Winterizing Your Mobile Home

How to Winterize Plumbing Pipes
Winterizing plumbing pipes is a process that prepares household plumbing for freezing temperatures that can cause leaks and breaks in the home. When water freezes, it expands as it becomes ice. This expansion produces pressure within pipes which causes damage. Winterizing plumbing is recommended when a house will be vacant for a long period of time and no water will be running through the pipes.

The winterizing process involves emptying the water heater, draining all water from the pipes and filling all fixtures with antifreeze solution.

Preparing for Winterizations
Begin with a plan for winterizing your plumbing. It is easy to miss a step, so you make yourself a checklist of all parts of the house with the steps detailed below, including all taps and valves. Mark them off as you complete them so you’ll know you did everything—and won’t have any nasty surprises come cold weather.

Steps for Winterizing Your Plumbing
Follow these steps to winterize plumbing pipes in a house:

Shut off the main water valve, turn off the water pump and the water heater. This will protect heating elements in the water heater when there is no water inside the tank.
Open all drain valves and all taps. Check off each from your list so you are sure all taps are open. A closed tap could create a vacuum that will hold water inside of pipes. All valves and taps should remain open throughout the winter.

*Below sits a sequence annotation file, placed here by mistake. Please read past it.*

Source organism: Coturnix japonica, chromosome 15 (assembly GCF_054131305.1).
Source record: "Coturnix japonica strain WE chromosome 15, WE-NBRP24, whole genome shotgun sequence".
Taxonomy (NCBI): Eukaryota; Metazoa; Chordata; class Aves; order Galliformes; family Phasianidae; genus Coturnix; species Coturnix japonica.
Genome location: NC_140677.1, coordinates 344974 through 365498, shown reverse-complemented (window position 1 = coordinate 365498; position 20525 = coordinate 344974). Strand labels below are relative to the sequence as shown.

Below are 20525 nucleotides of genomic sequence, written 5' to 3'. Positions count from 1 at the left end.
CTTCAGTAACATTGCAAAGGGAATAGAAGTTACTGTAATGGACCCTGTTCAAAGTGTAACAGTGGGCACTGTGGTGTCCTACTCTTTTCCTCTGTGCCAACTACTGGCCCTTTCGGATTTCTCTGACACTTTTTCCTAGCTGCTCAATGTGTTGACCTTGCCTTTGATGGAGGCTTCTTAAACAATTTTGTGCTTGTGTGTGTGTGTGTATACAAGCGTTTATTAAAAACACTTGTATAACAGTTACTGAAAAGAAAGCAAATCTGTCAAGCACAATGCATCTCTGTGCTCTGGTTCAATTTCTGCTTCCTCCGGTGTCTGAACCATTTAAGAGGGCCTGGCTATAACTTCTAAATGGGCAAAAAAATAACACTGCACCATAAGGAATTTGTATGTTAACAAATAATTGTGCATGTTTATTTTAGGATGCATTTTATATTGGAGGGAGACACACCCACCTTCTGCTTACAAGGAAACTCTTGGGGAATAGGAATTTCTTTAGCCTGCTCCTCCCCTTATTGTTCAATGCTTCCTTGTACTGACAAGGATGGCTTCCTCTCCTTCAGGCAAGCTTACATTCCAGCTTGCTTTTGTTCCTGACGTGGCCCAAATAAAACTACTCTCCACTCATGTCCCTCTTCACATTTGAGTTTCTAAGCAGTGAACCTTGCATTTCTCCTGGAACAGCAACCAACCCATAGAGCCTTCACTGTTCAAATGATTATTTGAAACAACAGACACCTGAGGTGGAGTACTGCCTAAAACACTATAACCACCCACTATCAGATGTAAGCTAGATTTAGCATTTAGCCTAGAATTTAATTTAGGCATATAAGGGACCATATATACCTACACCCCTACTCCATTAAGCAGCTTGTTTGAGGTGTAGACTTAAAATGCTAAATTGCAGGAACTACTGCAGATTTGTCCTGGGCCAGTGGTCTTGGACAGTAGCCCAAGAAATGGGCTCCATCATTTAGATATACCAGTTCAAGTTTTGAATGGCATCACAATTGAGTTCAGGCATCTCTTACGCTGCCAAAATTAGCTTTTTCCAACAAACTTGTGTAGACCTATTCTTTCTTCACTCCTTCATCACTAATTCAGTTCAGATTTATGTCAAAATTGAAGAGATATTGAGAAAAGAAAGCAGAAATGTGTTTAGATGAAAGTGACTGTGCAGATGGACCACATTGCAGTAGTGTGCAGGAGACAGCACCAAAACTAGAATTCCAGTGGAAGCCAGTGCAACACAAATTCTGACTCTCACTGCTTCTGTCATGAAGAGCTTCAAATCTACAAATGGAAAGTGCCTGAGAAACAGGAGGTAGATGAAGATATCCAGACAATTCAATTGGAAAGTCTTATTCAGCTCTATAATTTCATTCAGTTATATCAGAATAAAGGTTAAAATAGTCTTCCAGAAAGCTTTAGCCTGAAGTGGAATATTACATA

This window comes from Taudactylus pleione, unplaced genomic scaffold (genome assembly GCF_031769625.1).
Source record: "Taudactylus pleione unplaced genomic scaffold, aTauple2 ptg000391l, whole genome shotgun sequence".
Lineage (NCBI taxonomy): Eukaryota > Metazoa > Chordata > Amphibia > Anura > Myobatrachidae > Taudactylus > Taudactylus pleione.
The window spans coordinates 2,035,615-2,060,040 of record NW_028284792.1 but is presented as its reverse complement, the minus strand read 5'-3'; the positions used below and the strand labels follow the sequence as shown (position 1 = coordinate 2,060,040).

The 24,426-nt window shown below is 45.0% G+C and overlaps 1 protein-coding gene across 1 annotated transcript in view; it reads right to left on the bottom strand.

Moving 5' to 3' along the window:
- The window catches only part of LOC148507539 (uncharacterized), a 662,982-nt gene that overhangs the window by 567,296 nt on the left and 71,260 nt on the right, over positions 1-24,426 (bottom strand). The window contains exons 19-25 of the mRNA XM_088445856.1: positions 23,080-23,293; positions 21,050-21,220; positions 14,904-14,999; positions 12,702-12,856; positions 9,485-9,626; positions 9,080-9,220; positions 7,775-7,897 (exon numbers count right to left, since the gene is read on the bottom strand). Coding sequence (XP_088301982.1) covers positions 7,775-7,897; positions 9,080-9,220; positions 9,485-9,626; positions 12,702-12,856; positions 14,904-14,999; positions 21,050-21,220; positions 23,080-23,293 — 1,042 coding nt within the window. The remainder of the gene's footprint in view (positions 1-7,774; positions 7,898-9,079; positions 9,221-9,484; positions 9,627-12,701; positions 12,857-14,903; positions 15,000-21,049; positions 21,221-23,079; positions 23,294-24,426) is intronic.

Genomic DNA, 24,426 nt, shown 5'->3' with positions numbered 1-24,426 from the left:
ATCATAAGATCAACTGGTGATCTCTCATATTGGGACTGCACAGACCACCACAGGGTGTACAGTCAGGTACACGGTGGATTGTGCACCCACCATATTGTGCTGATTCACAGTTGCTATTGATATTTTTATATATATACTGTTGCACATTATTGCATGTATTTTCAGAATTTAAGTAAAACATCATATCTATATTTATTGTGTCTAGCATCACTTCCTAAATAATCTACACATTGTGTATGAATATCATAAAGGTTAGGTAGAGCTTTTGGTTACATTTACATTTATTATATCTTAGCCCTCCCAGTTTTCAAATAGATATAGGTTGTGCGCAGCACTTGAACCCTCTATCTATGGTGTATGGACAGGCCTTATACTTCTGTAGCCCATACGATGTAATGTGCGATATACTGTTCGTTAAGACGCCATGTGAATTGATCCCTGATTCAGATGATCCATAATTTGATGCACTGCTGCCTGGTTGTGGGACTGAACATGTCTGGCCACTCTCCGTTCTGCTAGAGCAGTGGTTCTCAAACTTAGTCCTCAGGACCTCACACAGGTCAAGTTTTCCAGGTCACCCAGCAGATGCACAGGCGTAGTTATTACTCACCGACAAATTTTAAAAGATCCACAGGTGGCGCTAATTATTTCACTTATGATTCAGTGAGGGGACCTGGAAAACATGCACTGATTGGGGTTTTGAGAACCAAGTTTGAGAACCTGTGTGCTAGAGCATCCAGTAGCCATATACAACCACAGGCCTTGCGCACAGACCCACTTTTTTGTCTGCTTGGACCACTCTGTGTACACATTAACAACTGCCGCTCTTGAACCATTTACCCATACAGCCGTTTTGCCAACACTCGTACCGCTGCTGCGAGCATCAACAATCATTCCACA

Using air compressors, blow excess water standing out of the pipes.
Open the drain valve in your hot water tank and let it discharge until it is empty. Be careful, because sometimes these hot water tanks don’t have floor drains and you will need to connect a garden hose to it.
Drain all the water that is left inside the holding tank, especially the one located in the rubber diaphragm, the one that is used along with the water tank to build pressure. As an additional protective measure, add antifreeze to the jet pump case.

Flush toilets to remove as much water as you can from the tanks and the toilet bowls. If all water cannot be removed, add antifreeze to prevent any water from freezing and cracking the toilet.
Check all sink and tub drains that could have drain traps. Add some antifreeze on each one of them to prevent water from freezing and cracking in the traps.
How to Prevent Freezing Pipes
If you have enough time to check the conditions of the building’s plumbing, identify the pipes most vulnerable to freezing. Look for pipes located outside walls and windows, uninsulated pipes and pipes installed near unheated spaces.

It is also important to check for any cracks or openings in walls, floors and ceilings. If you find holes during your inspection, caulk them to keep cold air from entering those gaps.

Be sure to follow these tips:

Insulate pipes with insulation sleeves, wrapping or slip-on foam pipe insulation. Do not leave any gaps without insulation as cold air can affect the pipe in these spaces. Plastic piping is more tolerant of freezing than old copper or steel water pipes.
Maintain a heating source inside the building to protect pipes against cold.
Use heat tape to protect pipes from freezing. Heat tape is one of the preferred methods for winterizing plumbing, but be aware that these might bring additional and potential safety hazards. The U.S. CPSC has provided safety recommendations for homeowners using heat tapes to help prevent fires. You may also need to check local ordinances with your Fire Marshall to be certain.